The website for the Big Laugh is:
More exciting than getting your wig-spotters badge! If you've seen the Goodies recently (and let's face it, who "down under" hasn't!), e-mail <>with the details. Here's where we've Spotted!!! The Goodies as part of the publicity for "The Goodies Still Alive On Stage" tour:
(Lisa Manekofsky)
From December, when the tour was first announced, this page has a short interview with Graeme from 1233 ABC Newcastle:
Also from December, here are interviews with John Pinder from the Big Laugh Comedy Festival and with Tim Aslat, the club's Webmaster, from ABC Queensland:
From February, Dom Romeo's transcript of his pre-tour interview with Graeme Garden can be found at
Dom says "Furthermore, three different interviewettes appear as MP3 files therein."
The 702 ABC Sydney live broadcast with the Goodies from 2 March is available online at
The Goodies interview on 666 ABC Canberra's can be found at
Interviews with Tim & Bill from 612 ABC Brisbane are online at .
An interview with Tim Brooke-Taylor on Triple J (ABC radio) can be found in three parts at
(Peter Wearden - Goodies-l - 22nd February)
DO BIRDS have a sense of humour? Comedian-turned-ornithologist Bill Oddie isn't sure. "But, if they do, I'd love to think that they're sitting back and laughing at all the rest of us fussing and chasing after them," he says. It could be a scenario for an episode of the former television comedy The Goodies with Oddie and colleagues Tim Brooke-Taylor and Graeme Garden dressed as birds and - typical of British comedy of the time - adopting different socio-economic roles and attitudes.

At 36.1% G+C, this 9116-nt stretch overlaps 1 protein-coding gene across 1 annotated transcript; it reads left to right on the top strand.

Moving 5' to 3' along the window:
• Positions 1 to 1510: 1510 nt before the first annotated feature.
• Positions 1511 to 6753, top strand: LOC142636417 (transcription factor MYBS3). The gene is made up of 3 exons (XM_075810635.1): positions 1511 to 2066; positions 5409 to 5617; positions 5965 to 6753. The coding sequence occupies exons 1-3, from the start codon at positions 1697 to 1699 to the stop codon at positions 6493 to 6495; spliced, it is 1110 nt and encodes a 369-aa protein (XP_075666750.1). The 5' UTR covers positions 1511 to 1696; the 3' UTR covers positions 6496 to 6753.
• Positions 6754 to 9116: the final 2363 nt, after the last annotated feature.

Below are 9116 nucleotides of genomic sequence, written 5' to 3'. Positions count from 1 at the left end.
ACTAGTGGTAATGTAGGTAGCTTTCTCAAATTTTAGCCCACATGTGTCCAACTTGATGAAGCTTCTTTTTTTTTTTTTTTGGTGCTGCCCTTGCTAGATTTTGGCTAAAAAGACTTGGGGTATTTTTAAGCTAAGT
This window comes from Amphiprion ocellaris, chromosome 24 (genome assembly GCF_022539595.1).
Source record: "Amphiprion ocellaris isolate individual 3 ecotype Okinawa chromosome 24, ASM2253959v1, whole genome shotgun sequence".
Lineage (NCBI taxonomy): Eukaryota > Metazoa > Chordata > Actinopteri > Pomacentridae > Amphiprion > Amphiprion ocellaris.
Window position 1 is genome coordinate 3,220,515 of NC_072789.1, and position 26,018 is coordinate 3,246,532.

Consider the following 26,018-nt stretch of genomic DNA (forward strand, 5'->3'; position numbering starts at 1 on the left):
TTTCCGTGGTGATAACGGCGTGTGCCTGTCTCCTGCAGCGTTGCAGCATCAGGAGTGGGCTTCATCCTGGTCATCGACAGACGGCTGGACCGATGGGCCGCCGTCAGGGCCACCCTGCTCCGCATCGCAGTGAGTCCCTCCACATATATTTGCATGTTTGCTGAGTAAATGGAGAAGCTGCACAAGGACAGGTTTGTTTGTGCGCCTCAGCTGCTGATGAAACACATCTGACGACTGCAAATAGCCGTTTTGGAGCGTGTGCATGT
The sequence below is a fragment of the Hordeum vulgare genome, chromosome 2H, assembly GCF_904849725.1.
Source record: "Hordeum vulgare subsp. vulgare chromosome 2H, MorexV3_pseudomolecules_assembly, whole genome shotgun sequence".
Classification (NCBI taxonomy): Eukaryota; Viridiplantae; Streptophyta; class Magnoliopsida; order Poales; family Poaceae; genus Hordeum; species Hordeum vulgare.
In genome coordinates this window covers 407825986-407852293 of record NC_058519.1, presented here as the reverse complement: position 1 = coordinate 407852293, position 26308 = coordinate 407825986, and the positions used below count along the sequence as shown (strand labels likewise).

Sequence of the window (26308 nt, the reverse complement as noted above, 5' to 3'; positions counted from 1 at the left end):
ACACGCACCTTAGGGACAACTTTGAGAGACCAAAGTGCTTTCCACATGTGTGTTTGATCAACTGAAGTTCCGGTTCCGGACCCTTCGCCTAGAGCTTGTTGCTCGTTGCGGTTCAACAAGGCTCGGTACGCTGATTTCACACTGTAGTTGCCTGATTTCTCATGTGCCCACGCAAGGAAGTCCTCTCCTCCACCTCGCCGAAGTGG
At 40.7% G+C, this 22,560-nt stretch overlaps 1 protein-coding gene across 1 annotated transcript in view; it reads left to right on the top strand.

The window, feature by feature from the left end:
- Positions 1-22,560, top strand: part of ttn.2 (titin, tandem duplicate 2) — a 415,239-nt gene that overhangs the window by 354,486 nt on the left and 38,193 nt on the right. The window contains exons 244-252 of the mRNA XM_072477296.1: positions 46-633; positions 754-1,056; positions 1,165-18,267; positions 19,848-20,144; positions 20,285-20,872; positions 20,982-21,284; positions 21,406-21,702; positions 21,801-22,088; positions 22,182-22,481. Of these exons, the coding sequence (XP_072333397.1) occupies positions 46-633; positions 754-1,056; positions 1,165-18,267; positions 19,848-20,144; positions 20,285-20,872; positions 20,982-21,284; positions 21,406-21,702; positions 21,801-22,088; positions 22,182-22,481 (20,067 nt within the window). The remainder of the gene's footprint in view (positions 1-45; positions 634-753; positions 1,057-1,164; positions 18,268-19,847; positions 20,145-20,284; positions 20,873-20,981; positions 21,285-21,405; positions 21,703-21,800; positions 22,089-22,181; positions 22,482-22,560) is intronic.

The Goodies was one of the most popular television programs of the 1970s and a landmark in British comedy. It's been described as "a live-action version of a Warner Bros cartoon [with] speeded-up footage, film trickery and violent slapstick".
The three eccentrics on their customised bicycle for three (the "Trandem") were a perfect salve to a 1970s Britain racked by strikes, a three-day week, inflation and unemployment. And, it seems, they were even more popular in Australia. Now, amazingly, they've reunited for an Australian tour, principally to take part in Sydney's Big Laugh Comedy Festival. Just don't call them legendary. "It makes us sound as if we're dead," Oddie says, slipping into one of his favourite daft dialects. For the past 10 years, he's been presenting bird and wildlife programs on British TV. A younger generation there know him only as "Britain's best-known bird watcher", a tag which amuses him. "Name me one other. There's not exactly a lot of competition."
Where younger Britons know The Goodies only from recent DVD releases, Australian fans enjoyed television repeats throughout the 1980s and '90s. There are several fan clubs and web sites and Australian radio stations are still wary of playing the instrumental hit A Walk in the Black Forest ever since the Goodies played it to death in one of their television episodes.
The show is a reunion rather than a re-formation, Oddie says. "You can't produce something you did all those years ago when you were younger, and we don't... as such," he says. "We're just going to present the story of what we did and why, some of the things that went wrong and illustrate all this with a number of television clips. After that there'll be a session of questions and answers."
He says they are flattered by the interest of fans, but he also remembers what fame could be like when they were at their peak in the 1970s when, in addition to their successful TV series, they had a number of top-20 records and best-selling books. Fans could become a bit obsessive, like the times when a local school gave its students the day off so that they could watch an episode being filmed nearby and the book signing in Manchester when the police refused to guarantee their safety.